• I live every moment free and joyful, being the best person I can be, sharing my creations with others; that is my daily legacy.
  • I connect with other resourceful, kind, and empathetic people.
  • I create things that contribute to the growth of myself, the planet and its people and inhabitants.
  • I love my family, friends, and community and I pass on monetary and non-monetary wealth to my family, friends, and community.

Step 2. What is your mission?

For this question, some have told me, how can their life have a mission? Think of your mission as an objective, a goal, and/or an outcome; something that you are always striving for. Ideally, your mission aligns with your legacy.

To write a mission statement, I first looked at a few company’s mission statements for inspiration on how to construct a statement.  The reason why I looked at other companies is because I wanted to see if there was a common thread. While all the company’s mission statements differed, they all followed a similar sentence structure. This helped me first formulate my thoughts. Then I went to work revising my mission statement. My mission statement went through countless revisions before I was satisfied that it resonated with me.

For example: My mission

Freedom. To connect people to information, knowledge, and resources that allows them to grow. Learn. Grow. Pass.

Step 3. What are your values?

For this question, I first wrote down values that I thought I had in general. I then I looked at a list of values that Brene Brown had in one of her workbooks that I got from school. I circled all the values that resonated with me and then I narrowed it down to three. I also contacted people and asked them to give me about three words that they felt described me. Three of the people only knew me for two years, two were college friends, one was a friend for 10 years, and two were my siblings.

Interestingly, several words or synonyms popped up with these people and some of them aligned with what I wrote down. This signaled to me that my character is pretty much the same across all types of people. Before constructing the intellectual will framework, I started off with values, but when I came up with this process and put legacy and mission first, some of my values shifted because they did not align with my mission. Those other values were more of my moral compass versus my life values that guide me professionally and personally.

Some values were missing something, so another tactic I took was going to Google and typing in a word and then looking at the definition and synonyms until a word resonated with me. For example: “innovative define” that’s how I would type it into Google, minus the quotation marks.

I then took whatever word I thought fit my idea of my value and gave it my own definition. I suggest keeping values at 3 to 5, with maybe 8 maximum.

For example: My values

My mission of freedom is guided by the belief of curiosity, organizing, growth, sharing, supporting, and fellowship.

  • A love of learning leads to wonder: Curiosity is gaining new ideas, searching for patterns, and a genuine interest in life by asking questions.
  • Honing in on what to focus on allows for effectiveness: Organizing is making order from information and knowledge collected to provide a good foundation for asking the right questions and developing the right systems.
  • Ideas are a thought that can linger or take form; sometimes, all that is needed is a nudge in the right direction: Support is helping people identify an opportunity, develop it, and see it to completion.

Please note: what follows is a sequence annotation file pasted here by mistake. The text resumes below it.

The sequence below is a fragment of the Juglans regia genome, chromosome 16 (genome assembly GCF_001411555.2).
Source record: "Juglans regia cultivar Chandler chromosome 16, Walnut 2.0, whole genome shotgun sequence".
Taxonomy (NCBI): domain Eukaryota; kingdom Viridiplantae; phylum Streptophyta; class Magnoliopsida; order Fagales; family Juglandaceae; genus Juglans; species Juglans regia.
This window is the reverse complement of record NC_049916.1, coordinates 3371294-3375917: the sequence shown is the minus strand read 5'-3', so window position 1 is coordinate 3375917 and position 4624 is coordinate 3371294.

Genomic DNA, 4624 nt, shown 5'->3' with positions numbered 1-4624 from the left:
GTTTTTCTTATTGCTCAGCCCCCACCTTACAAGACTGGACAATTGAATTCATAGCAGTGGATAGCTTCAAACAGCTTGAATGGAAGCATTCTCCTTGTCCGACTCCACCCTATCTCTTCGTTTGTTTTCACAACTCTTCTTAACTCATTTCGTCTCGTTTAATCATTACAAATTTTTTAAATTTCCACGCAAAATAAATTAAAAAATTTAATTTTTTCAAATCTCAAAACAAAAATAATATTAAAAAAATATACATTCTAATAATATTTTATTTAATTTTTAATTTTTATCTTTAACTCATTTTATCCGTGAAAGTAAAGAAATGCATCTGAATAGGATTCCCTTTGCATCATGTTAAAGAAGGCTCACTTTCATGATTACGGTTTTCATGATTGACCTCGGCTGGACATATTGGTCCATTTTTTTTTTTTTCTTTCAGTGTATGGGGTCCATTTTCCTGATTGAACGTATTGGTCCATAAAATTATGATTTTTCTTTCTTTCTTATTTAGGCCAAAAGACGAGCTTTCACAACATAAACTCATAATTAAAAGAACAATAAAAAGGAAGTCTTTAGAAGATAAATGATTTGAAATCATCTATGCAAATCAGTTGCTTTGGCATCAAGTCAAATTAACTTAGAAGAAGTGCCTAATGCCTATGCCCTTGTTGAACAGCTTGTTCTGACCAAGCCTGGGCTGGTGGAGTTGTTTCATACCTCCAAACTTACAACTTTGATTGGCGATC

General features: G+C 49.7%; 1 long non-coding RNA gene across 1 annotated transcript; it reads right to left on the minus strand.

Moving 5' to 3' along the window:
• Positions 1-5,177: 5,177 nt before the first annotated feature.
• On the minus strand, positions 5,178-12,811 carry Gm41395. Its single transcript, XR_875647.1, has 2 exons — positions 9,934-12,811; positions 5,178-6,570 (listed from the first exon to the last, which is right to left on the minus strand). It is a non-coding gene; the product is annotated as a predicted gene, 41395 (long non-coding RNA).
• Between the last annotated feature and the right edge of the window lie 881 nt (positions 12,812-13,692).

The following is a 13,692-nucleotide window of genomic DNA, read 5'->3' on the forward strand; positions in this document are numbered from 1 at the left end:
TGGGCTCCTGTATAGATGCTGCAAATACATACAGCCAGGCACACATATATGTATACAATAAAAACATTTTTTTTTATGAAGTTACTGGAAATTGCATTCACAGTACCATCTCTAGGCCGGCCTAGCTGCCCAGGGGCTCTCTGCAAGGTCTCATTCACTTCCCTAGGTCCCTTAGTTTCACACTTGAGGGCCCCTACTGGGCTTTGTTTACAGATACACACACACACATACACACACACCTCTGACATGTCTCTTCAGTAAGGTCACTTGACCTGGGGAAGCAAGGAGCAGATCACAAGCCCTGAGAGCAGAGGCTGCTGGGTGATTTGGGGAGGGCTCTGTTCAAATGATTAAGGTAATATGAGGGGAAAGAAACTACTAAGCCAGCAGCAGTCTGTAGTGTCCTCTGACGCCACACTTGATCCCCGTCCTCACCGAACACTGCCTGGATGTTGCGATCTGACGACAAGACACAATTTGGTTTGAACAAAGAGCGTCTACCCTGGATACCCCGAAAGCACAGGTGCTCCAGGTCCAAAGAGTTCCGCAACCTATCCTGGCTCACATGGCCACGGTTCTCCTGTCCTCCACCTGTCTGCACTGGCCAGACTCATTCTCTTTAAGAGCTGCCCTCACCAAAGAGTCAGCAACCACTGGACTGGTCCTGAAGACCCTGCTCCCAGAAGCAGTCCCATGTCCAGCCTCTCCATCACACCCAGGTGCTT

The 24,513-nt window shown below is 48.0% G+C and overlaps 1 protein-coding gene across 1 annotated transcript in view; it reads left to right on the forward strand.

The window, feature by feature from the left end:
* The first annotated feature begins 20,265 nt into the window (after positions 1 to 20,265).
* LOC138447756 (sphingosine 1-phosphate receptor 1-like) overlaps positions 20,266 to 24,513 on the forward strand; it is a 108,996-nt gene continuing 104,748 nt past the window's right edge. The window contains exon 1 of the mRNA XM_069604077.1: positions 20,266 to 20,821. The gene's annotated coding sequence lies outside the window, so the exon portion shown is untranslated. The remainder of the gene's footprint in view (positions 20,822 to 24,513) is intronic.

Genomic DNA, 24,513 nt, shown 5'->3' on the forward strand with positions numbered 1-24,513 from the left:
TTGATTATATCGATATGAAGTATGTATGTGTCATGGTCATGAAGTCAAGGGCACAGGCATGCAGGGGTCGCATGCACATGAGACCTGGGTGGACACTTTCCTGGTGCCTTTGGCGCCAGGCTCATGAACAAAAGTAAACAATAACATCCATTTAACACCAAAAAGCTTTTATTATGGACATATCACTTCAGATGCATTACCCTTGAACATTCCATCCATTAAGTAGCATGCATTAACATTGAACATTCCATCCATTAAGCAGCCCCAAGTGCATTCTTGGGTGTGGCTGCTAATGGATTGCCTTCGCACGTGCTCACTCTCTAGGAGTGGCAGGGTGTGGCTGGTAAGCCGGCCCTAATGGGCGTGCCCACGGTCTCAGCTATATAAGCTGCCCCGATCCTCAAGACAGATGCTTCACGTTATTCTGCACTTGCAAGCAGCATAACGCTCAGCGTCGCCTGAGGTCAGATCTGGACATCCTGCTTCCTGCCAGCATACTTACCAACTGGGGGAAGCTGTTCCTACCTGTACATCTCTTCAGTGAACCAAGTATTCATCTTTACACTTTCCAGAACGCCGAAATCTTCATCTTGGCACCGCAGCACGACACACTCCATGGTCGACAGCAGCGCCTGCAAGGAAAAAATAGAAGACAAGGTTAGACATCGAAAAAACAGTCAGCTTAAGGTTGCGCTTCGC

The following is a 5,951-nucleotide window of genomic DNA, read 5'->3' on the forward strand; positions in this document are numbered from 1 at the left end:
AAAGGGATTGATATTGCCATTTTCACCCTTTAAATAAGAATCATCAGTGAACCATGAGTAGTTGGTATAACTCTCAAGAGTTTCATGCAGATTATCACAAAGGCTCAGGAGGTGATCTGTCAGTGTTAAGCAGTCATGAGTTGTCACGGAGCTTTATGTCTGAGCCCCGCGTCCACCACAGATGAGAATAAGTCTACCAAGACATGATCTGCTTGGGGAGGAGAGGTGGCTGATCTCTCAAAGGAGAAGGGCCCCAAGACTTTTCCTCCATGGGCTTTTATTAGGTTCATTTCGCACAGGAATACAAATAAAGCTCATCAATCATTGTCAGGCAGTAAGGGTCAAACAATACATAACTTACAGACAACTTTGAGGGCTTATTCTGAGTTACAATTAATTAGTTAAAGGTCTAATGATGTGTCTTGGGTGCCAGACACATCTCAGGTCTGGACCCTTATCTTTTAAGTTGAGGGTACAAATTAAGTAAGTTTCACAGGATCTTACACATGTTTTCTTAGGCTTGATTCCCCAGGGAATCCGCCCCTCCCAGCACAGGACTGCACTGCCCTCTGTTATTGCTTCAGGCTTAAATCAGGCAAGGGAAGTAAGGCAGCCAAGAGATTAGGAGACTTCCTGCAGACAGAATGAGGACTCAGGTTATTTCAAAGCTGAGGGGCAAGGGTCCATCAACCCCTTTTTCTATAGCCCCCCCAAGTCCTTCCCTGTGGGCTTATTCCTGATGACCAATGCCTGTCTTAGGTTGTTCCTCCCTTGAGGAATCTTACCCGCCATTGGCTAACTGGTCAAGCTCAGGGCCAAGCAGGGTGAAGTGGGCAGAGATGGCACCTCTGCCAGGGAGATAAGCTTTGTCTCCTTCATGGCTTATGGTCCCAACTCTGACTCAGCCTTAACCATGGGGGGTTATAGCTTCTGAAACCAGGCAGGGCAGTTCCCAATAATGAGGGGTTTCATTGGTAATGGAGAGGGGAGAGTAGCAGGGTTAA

• Each and every one of us is born with a light and that light needs nurture and support: Growth is moving onward to create a desired change that helps nurture the light inside.
  • Ideas should be enjoyed: Sharing is passing on information, ideas, and knowledge to current and future generations who can use that insight to grow.
  • Individual strengths are stronger when combined with the strength of others: Fellowship is belonging to a unified group and collectively working to support each other’s interests.

Step 4. What are your philosophies

This step was not in the first draft of the Intellectual Will, but as I went through the will with my friend, I realized some things are important, but don’t make the cut as one of the values. So I thought maybe these are more philosophies. Are there any phrases or mottos you always say to yourself or others? These are your philosophies.

For example: my philosophies

  • Love everyone and everything as you would like to be treated.
  • Love is trust, honesty, stability, faith, well-being, friendship/companionship/family.
  • Peace.
  • Be calm.

Step 5. What do you do?

This step was the hardest for me. Something I’ve struggled with for a long time, which is why I started blogging;  to talk about my journey through life; figuring out what I want to do and how. What you do, should align with steps 1 through 4. Look back on your life and think about moments when you were in flow or in a focused state. Think about things you like to do. Sit on this for some time. Maybe for you it is clear what you do, or maybe you are like me a wanderer. (sidenote, I saw a quote that said “not all wanderers are lost” and that really hit me). So if you struggle with this step. Don’t worry, you are not alone. Ask some people. It helps to talk to others about what you like to do and maybe they have the word for you. For me when I finally realized what I do, my friend gave me some additional insight and that helped me put two and two together.

For example: What do I do?

I create. I create content. “Create and tell stories in new & unique ways; a mindset architect” That’s what my friend said when I told him I create.

I hope providing a little more context to phase one of the intellectual will was helpful to you. Feel free to leave a comment if you want to discuss it further.

If you are visiting this website for the first time, check out this post that describes what is an intellectual will.



Photo Credit:  Kushagra Kevat